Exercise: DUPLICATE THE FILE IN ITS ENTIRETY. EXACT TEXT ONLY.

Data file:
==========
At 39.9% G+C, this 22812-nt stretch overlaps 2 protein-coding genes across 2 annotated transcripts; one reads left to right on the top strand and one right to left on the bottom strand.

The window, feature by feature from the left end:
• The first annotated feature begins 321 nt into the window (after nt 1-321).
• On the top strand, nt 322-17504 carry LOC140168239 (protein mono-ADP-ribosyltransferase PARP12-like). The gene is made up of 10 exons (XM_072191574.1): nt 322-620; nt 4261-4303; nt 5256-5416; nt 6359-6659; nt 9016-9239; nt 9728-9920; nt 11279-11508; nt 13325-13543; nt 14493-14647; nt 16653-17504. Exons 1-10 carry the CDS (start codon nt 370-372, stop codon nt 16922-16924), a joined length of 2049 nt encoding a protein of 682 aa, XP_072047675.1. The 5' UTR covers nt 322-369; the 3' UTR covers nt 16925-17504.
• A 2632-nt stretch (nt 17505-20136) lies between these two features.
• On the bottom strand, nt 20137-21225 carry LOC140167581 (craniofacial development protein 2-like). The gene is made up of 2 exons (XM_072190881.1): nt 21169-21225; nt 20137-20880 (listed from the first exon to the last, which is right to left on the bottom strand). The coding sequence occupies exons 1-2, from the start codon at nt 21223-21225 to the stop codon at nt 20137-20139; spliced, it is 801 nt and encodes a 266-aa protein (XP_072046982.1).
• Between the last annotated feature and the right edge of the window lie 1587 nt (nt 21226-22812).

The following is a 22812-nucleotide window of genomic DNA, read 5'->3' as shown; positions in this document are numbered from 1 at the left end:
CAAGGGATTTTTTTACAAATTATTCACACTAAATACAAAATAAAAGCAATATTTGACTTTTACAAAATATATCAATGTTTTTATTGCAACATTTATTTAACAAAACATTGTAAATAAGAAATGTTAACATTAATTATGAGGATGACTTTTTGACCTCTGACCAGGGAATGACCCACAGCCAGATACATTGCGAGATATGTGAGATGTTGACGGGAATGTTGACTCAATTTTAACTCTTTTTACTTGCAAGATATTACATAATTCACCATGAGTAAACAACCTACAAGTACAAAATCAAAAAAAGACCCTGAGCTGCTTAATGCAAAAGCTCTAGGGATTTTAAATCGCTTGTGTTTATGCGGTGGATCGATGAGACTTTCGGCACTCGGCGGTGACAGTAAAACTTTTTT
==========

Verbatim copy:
At 39.9% G+C, this 22812-nt stretch overlaps 2 protein-coding genes across 2 annotated transcripts; one reads left to right on the top strand and one right to left on the bottom strand.

The window, feature by feature from the left end:
• The first annotated feature begins 321 nt into the window (after nt 1-321).
• On the top strand, nt 322-17504 carry LOC140168239 (protein mono-ADP-ribosyltransferase PARP12-like). The gene is made up of 10 exons (XM_072191574.1): nt 322-620; nt 4261-4303; nt 5256-5416; nt 6359-6659; nt 9016-9239; nt 9728-9920; nt 11279-11508; nt 13325-13543; nt 14493-14647; nt 16653-17504. Exons 1-10 carry the CDS (start codon nt 370-372, stop codon nt 16922-16924), a joined length of 2049 nt encoding a protein of 682 aa, XP_072047675.1. The 5' UTR covers nt 322-369; the 3' UTR covers nt 16925-17504.
• A 2632-nt stretch (nt 17505-20136) lies between these two features.
• On the bottom strand, nt 20137-21225 carry LOC140167581 (craniofacial development protein 2-like). The gene is made up of 2 exons (XM_072190881.1): nt 21169-21225; nt 20137-20880 (listed from the first exon to the last, which is right to left on the bottom strand). The coding sequence occupies exons 1-2, from the start codon at nt 21223-21225 to the stop codon at nt 20137-20139; spliced, it is 801 nt and encodes a 266-aa protein (XP_072046982.1).
• Between the last annotated feature and the right edge of the window lie 1587 nt (nt 21226-22812).

The following is a 22812-nucleotide window of genomic DNA, read 5'->3' as shown; positions in this document are numbered from 1 at the left end:
CAAGGGATTTTTTTACAAATTATTCACACTAAATACAAAATAAAAGCAATATTTGACTTTTACAAAATATATCAATGTTTTTATTGCAACATTTATTTAACAAAACATTGTAAATAAGAAATGTTAACATTAATTATGAGGATGACTTTTTGACCTCTGACCAGGGAATGACCCACAGCCAGATACATTGCGAGATATGTGAGATGTTGACGGGAATGTTGACTCAATTTTAACTCTTTTTACTTGCAAGATATTACATAATTCACCATGAGTAAACAACCTACAAGTACAAAATCAAAAAAAGACCCTGAGCTGCTTAATGCAAAAGCTCTAGGGATTTTAAATCGCTTGTGTTTATGCGGTGGATCGATGAGACTTTCGGCACTCGGCGGTGACAGTAAAACTTTTTT